((Let the awkward misinterpretation begin :lol: ))

Even through AuraSidra’s bright enthusiasm, Astarte felt the focus—sudden, heavy as the press of the desert sun. Her dayi has sometimes fixed her with something like it: Dayi Confetti’s glancing interest like a blow, Dayi Id’s regard like a held breath. That night she had brought together the blade, Sive had looked at her with the same sort of weight, the same stillness—one that seemed a touch unnatural on the young stallion. Could she have done something wrong, might she have mis-stepped, overstepped?

One way to know—so she looked to him, dared to meet a gaze head-on. Maybe this was a folly, something slipping off-kilter as she found a smile there on those well-made features, and the same kind words. She
could be useful, though. Among all these fumblings, at least there was that.

“Let me, um, call a path, then,” she murmured, turning to what she knew. Her entrance was tethered nearby, still, but she’d have to signal the change in passage—the recitation kindled in her mind on reflex, the spell so worn she needed no ritual, no speech. She felt a new warmth rush through her, and then her flameling was there, flickering expectantly before her nose. “Hello, Pyr. Light the way, will you? Two more, and dear to me.”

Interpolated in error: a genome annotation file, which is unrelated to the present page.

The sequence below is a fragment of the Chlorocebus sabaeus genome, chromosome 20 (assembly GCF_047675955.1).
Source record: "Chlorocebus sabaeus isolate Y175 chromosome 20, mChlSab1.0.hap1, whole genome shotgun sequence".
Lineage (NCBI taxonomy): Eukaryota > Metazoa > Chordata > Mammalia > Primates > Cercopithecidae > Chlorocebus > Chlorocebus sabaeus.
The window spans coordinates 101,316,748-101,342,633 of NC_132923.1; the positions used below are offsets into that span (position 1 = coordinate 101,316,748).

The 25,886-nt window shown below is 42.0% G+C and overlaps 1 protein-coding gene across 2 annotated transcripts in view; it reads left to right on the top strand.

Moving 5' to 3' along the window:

A small sputter that she read as acknowledgment, before it flitted off, circling once around her neck in a brief farewell.

She had not tuned out their conversation, though it felt—somewhat intimate, as the look that passed between them, the tenderness she needed no deep perception to see. An exchange that echoed the most intricately crafted workings, every part in harmony, the forces and intents all in balance. It occurred to her that jealousy might be felt here, loneliness—ever the outside looking in. But who was she to hold a candle to either of them, if that was how the Circle spun itself? Who was she to claim anything more than this? No, she belonged here, as they allowed. She belonged—

Only OakHeart was looking at her again, as if she was—well, something so much more than she was. A key to these vital Lessons, as if she could have such an effect. No. She was plain, small-gifted, graceless, and he—he spoke of deserts and she could almost see them, her childhood lessons unfolding at the simple beckon of his words. His voice.